Claims for costs associated with personal injury can be very complex and involve amounts of money greater than the Public Transport Ombudsman’s binding decision monetary limits ($5,000 or $10,000 with the consent of the public transport operator). We will only consider claims for actual costs incurred or loss suffered, and not future or ongoing loss.

We will carefully review your claim to ensure we are the most appropriate body to handle your public transport complaint. We may refer you to the Transport Accident Commission (TAC), as no fault compensation may be payable if the injury was as a result of a transport accident involving a public transport service.

What you need to tell us

To help us investigate your public transport complaint, you need to give us:

  • A detailed explanation of your claim, including all relevant dates, times and locations and a description of people involved (where relevant) in case we need to view CCTV footage of the incident
  • A timeline of events can be useful to help us understand the background of your complaint
  • If available, copies of any supporting information you have, such as receipts, tickets, photos, witness statements, medical reports and other correspondence
  • What you are seeking to resolve your complaint, including the amount of the claim. You may need to provide supporting documentation such as receipts and information about insurance payments or other rebates.

How we approach your complaint

We will consider all the information provided by you and the public transport operator when we assess your claim for compensation. This includes:

  • Investigating the link between the operator’s actions and the loss you are claiming
  • Looking at whether there are any laws or codes that exempt the operator from liability, or limit their liability
  • Whether reasonable steps were taken by either party to reduce the loss
  • Whether we have been provided with sufficient information to support the amount of the claim.

If following our investigation we think payment of compensation is appropriate, we will work with you and the operator to reach a fair and reasonable outcome.


Aside from compensation, there are several other outcomes that could be appropriate to resolve your complaint. They include:

  • A detailed explanation
  • An apology
  • Refunds or goodwill payments
  • Changes to operator policies and procedures
  • Public transport operator staff training or counselling

If an agreed outcome cannot be reached, we will look at whether further investigation of your public transport complaint is warranted. We will speak to you about your options at that time.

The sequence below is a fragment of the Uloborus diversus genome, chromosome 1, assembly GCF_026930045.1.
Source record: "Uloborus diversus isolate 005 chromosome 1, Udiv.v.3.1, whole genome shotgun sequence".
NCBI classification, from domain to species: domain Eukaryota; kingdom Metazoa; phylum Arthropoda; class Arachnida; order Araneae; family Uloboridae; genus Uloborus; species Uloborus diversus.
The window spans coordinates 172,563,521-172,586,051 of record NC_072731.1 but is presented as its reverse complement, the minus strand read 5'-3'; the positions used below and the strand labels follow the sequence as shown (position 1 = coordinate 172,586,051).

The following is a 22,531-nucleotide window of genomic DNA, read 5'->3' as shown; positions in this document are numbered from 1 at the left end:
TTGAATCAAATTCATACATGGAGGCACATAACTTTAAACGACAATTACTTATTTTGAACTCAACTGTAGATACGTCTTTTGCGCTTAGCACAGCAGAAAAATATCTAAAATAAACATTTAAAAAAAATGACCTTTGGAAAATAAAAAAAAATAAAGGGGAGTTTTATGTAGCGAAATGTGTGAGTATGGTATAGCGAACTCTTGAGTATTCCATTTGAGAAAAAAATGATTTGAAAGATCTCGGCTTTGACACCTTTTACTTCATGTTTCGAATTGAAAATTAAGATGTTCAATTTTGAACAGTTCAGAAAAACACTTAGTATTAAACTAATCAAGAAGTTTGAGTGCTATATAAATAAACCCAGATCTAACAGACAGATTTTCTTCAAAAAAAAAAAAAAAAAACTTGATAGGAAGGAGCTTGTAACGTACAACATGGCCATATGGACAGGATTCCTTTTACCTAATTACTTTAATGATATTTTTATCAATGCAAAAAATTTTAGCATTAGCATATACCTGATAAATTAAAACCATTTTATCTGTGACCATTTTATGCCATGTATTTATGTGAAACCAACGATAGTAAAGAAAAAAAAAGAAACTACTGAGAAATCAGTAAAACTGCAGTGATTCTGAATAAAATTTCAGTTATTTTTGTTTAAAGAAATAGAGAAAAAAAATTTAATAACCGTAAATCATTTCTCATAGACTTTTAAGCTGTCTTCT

Authorised Officers (AOs) are employed by bus, train and tram operators in Victoria. Their job is to check tickets, help prevent anti-social and unsafe behaviours, and help passengers during special events and service disruptions.

AOs are also employed to report public transport offences to the Department of Transport and Planning (DTP). Public transport offences include travelling without a valid ticket, not having proof of concession, and smoking or littering on public transport. If a person commits an offence, DTP may fine them.

AOs must comply with the Authorised Officers Code of Conduct. The code says that AOs must be respectful to members of the public; consider passenger safety and comfort while doing their job; and comply with data privacy protocols when recording passengers’ personal information.

AOs are authorised by the Victorian government to:

  • Ask to check your ticket or concession entitlement. They can do this even if you’ve left the vehicle or the paid area of a train station.
  • Ask for your name, address and proof of identity
  • Ask you to surrender your myki card or paper ticket to use as evidence

If you don’t comply with these requests, you could be charged with an offence or arrested. AOs can arrest and detain a person until police arrive. 

The section below covers FAQs and complaints about Authorised Officers. If your question isn’t covered contact the PTO team for advice.

How do I make a complaint about the behaviour of an Authorised Officer?

Contact the operator of the train, tram or bus service the Authorised Officer (AO) was working on. If you don’t know which operator to contact, contact Public Transport Victoria (PTV). PTV will send your complaint to the right operator.

If you’re not happy with the response you get from the operator, you can contact the Public Transport Ombudsman (PTO) to independently review your complaint. 

Although the PTO shares responsibility for AO complaints with the Victorian Ombudsman, we can review most complaints about AO conduct. If we assess your complaint and find that it falls under the Victorian Ombudsman’s area of responsibility, we will refer your complaint to their office. The Victorian Ombudsman is responsible for AO complaints about excessive use of force or unlawful restraint, or police involvement beyond proof of passenger identity.